For instance, there was the case of O’Callaghan, for one, the half crazy faddist, respectably connected, though of inadequate means, with his mad vagaries, among whose other gay doings when rotto and making himself a nuisance to everybody all round he was in the habit of ostentatiously sporting in public a suit of brown paper (a fact).
A posse of Dublin Metropolitan police superintended by the Chief Commissioner in person maintained order in the vast throng for whom the York Street brass and reed band whiled away the intervening time by admirably rendering on their blackdraped instruments the matchless melody endeared to us from the cradle by Speranza’s plaintive muse.
But it did not, at that time, seem to me doubtful that, if there are two patches of red in two different places, there are two particular reds. The necessity of thinking them two was bound up with the relativity of position: the two patches, I thought, differ only in position, and since position is not a quality (or so I thought), it presupposes diversity and cannot constitute it. With the recognition that position in space is absolute, the situation changed. A red patch on my right can be a complex of the two qualities redness and rightness; and a patch on my left can be a complex of the two qualities redness and leftness. Right and left, as well as up and down, have, in all their various degrees, the logical characteristics which are required for geometry, and it is their union with some one quality, such as redness, which gives plurality to two patches of redness seen simultaneously.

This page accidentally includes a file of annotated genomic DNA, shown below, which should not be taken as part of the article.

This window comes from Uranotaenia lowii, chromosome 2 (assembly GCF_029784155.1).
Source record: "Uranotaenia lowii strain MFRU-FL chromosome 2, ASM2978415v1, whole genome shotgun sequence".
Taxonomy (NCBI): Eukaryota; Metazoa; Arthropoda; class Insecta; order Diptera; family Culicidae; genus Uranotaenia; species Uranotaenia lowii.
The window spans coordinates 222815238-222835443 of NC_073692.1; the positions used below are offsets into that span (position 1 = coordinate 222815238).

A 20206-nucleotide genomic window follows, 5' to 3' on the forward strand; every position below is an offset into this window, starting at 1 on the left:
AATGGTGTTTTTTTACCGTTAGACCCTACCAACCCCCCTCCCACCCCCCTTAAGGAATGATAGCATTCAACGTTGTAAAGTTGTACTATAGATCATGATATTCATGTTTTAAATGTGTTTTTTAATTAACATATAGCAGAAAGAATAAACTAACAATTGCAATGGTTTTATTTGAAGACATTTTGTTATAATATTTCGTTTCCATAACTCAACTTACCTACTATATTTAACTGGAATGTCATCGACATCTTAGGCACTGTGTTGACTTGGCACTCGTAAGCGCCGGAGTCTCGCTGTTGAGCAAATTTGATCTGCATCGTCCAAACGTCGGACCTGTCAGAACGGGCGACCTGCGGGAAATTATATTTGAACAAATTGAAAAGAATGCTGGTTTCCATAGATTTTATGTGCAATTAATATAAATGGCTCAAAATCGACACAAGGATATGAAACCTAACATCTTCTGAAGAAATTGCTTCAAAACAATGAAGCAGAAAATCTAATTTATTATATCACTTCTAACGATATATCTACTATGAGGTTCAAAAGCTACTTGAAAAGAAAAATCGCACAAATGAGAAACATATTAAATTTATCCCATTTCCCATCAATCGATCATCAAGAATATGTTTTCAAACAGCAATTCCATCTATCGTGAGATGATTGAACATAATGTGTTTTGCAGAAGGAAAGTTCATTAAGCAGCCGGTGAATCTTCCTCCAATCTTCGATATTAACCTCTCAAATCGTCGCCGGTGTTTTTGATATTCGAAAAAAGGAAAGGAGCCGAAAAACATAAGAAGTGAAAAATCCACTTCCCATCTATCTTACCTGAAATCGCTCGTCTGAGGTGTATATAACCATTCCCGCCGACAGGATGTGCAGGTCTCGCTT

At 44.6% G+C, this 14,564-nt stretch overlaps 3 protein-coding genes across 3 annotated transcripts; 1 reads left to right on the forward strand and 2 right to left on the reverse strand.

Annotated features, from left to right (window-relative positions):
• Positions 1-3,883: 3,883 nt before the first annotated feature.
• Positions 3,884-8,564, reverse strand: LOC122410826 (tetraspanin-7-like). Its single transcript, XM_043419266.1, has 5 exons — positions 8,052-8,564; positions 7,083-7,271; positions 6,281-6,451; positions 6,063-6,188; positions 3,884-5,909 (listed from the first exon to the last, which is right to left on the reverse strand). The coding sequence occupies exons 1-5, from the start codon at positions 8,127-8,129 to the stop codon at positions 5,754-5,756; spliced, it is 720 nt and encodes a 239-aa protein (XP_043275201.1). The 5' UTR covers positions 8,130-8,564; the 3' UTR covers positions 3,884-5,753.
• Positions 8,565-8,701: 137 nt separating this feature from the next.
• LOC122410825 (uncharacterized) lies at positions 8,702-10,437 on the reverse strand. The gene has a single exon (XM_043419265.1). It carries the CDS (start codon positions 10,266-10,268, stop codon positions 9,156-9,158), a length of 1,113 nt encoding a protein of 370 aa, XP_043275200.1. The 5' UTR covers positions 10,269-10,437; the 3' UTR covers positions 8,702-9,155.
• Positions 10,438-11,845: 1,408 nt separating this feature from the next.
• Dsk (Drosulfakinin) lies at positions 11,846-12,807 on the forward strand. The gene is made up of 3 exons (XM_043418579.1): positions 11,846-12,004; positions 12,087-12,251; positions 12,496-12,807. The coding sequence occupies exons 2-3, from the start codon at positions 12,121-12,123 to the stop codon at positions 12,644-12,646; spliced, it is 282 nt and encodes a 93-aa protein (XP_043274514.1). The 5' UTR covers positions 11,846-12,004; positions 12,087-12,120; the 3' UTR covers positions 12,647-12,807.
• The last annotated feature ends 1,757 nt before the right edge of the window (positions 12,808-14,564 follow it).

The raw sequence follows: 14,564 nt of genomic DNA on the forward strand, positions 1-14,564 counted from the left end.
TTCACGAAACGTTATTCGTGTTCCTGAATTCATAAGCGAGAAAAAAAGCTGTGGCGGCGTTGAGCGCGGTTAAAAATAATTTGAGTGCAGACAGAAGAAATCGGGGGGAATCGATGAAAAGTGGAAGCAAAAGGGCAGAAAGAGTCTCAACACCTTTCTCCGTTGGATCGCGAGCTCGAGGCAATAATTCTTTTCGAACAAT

(Bertrand Russell, My Philosophical Development, ch. 14)
Parked in North Prince’s street His Majesty’s vermilion mailcars, bearing on their sides the royal initials, E. R., received loudly flung sacks of letters, postcards, lettecards, parcels, insured and paid, for local, provincial, British and overseas delivery.